The one pro in favour of the SLR camera lens. It does not stick out so far, will be mostly lighter than the Fujinon and if hit, exert less leverage over the mount.

You could also ask Les Bosher to cut a breakway failure point into the mount or make several from ABS so that it will tear away at the bayonet fitting lugs.


Find a dive case for the HD100 and use that - fluid and projectile protection in one package. You almost certainly will get some flare and abberations from the cover glass when scuttling in and out of the shrubbery and the dappled light.


Maybe make a crash case. Get some wide diameter PVC storm-water pipe, wide enough to fit the camera, cut portholes in it for your right hand to come up through it onto the lens grip and your left hand to get at the lens focus.

Pad the edges of the holes with slitted black hotwater pipe lagging (black foam) so you don't slash your wrists.

You will need to cut a larger hole out of the side of it for head space for getting at the viewfinder and maybe underneath where your shoulder goes. In this hole you might need to glue in a piece of the pipe turned outwards so that it forms a saddle for your shoulder.

Ideally you would mount the camera to a skeleton frame which would then slip into the enclosure and lock down.

This skeleton frame would have the tripod mount hole and lateral support for AB or V-mount battery if this is fitted to your camera.

These battery kits are a large unsupported mass and a known vandal which damages the rear battery mount, pulls or strips the two small upper screws and loosens the carry handle.

Thump the camera without supporting the bigger battery and something will break.

Fitting frame into the enclosure would be via soft rubber foam doughnuts on pillars, a central axial pillar in centre of the rear wall and three on 120 degree radius centres near the front.

There would be a front window glass or Lexan panel.

Alternatively if you want to lose the panel and chance the front-on impact, make a second rectangular glass or Lexan panel to fit inside the lens hood so that a hit on this will not cause secondary fragment impacts onto the front of your lens if you also have the 82mm UV filter fitted.

Lots of friggin around for sure. It just depends how much you want to protect the camera.

Good luck and enjoy.
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Old March 3rd, 2008, 09:30 PM   #8
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I forgot to add, kata and portabrace both make a "body armor" for our cameras:

http://www.bhphotovideo.com/c/produc...ody_Armor.html


http://www.bhphotovideo.com/c/produc...der_Guard.html


these plus the rain cover and UV filter could add a nice little bit of protection for ya

I guess if you really wanted to get creative, you could just buy some support rods that you would buy for a matte box and mount a little 4x4 piece of plexi glass to that, so its always portable (better yet, just buy a matte box and put a cheap 4x4 uv filter in it) now you are set!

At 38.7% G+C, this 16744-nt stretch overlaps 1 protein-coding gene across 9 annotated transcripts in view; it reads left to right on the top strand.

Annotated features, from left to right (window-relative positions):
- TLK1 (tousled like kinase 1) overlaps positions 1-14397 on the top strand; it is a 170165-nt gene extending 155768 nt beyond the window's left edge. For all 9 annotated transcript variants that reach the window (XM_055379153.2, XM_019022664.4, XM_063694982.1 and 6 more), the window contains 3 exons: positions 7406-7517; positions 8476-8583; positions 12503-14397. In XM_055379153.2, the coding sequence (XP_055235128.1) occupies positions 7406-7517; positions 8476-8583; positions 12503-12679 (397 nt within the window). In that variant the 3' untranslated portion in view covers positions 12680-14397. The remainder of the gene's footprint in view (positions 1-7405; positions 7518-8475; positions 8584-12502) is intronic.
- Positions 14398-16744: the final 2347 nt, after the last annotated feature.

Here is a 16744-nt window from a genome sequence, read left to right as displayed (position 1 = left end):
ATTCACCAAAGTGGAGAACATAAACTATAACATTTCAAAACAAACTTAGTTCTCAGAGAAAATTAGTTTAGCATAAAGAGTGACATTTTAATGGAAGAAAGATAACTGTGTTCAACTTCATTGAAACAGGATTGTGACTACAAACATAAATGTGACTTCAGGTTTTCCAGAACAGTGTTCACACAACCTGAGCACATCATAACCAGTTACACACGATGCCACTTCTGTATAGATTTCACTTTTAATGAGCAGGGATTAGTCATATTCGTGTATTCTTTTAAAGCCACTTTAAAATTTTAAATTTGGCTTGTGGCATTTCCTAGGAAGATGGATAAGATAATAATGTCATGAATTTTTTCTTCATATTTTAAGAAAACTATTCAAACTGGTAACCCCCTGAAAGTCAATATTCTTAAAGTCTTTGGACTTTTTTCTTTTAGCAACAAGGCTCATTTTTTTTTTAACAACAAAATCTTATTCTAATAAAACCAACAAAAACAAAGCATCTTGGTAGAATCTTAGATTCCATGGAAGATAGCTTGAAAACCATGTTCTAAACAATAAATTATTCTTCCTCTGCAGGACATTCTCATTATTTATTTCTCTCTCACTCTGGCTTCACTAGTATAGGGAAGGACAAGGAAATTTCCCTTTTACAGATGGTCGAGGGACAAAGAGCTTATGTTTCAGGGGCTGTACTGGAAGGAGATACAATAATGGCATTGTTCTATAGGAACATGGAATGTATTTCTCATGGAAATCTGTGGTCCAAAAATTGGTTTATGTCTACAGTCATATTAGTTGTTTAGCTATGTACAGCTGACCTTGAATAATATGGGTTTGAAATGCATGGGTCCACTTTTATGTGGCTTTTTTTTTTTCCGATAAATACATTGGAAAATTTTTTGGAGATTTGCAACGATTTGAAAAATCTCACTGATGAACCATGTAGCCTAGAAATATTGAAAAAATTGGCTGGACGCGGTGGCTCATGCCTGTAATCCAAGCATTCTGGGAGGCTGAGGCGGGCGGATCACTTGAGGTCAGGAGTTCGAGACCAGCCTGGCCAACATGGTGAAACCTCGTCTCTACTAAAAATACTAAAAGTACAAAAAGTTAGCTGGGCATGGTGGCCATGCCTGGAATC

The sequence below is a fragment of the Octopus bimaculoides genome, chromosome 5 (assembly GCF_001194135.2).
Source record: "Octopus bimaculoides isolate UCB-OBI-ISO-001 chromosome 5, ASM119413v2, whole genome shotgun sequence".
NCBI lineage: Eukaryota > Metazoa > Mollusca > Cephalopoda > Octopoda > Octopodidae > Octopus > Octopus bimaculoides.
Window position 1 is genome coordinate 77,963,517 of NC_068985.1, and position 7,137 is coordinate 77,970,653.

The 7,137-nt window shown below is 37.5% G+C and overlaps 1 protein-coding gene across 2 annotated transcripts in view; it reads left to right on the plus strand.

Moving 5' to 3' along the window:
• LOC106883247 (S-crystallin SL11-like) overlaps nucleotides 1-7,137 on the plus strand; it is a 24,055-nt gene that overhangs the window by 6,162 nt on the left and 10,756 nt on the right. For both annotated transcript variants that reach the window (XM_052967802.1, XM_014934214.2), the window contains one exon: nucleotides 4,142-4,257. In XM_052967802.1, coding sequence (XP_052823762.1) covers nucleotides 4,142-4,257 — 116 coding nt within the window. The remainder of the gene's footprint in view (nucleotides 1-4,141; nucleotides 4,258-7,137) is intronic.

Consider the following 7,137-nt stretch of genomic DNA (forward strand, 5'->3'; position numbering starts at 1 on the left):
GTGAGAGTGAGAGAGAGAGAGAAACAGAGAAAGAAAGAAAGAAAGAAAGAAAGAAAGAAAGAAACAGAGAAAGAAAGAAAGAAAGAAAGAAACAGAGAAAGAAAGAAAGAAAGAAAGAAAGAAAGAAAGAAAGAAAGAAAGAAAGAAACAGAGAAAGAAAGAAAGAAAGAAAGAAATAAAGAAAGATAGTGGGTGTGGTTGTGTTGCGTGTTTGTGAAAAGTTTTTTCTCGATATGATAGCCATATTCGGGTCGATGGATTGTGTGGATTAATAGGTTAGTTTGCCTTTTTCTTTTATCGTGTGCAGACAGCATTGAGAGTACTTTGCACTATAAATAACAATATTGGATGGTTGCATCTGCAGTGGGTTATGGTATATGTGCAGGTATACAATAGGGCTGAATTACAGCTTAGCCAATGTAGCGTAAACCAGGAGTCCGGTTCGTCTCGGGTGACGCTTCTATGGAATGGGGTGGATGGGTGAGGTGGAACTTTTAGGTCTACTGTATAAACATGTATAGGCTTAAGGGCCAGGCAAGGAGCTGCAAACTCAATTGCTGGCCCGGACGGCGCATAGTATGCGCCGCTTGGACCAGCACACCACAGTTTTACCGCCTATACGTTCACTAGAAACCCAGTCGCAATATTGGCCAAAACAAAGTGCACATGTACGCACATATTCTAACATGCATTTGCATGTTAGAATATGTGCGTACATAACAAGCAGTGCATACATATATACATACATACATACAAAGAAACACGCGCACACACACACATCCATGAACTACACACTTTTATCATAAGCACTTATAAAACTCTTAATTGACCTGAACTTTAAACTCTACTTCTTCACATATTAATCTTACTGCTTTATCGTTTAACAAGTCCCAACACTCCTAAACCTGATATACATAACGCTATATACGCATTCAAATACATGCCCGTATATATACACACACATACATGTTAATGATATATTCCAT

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Old March 3rd, 2008, 10:04 PM   #9
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the HD100 is NOT designed to take paintball hits. no camera is...well maybe a BL4 could :) so thinking a raincoat will do much good is not thinking straight. you will destroy the camera, especially a hit in the camera transport area or view finder. think about it, if you where to hit a person hard enough to cause a bruise, would you be willing to hit your camera as hard ? didn't think so.

to shoot in a situation like this, either do so prepared to have the camera trashed, or invest in a solid shell protection case. A solid underwater case will do nicely, but be prepared to make an investement. its possible you might be able to DIY with 1/4" plexi, but there is a lot to engineering a case like this. another thought is MAYBE you can take a stock rain coat and add some thick high density foam padding to it. however you then risk trapping heat inside the camera and overheating with out planning some heat vents or even active fan cooling. not simple engineering, but without first rate protection you will trash the camera with hit or two.
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Old March 3rd, 2008, 10:31 PM   #10
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Originally Posted by Steve Oakley View Post
the HD100 is NOT designed to take paintball hits. no camera is...well maybe a BL4 could :) so thinking a raincoat will do much good is not thinking straight. you will destroy the camera, especially a hit in the camera transport area or view finder. think about it, if you where to hit a person hard enough to cause a bruise, would you be willing to hit your camera as hard ? didn't think so.

to shoot in a situation like this, either do so prepared to have the camera trashed, or invest in a solid shell protection case. A solid underwater case will do nicely, but be prepared to make an investement. its possible you might be able to DIY with 1/4" plexi, but there is a lot to engineering a case like this. another thought is MAYBE you can take a stock rain coat and add some thick high density foam padding to it. however you then risk trapping heat inside the camera and overheating with out planning some heat vents or even active fan cooling. not simple engineering, but without first rate protection you will trash the camera with hit or two.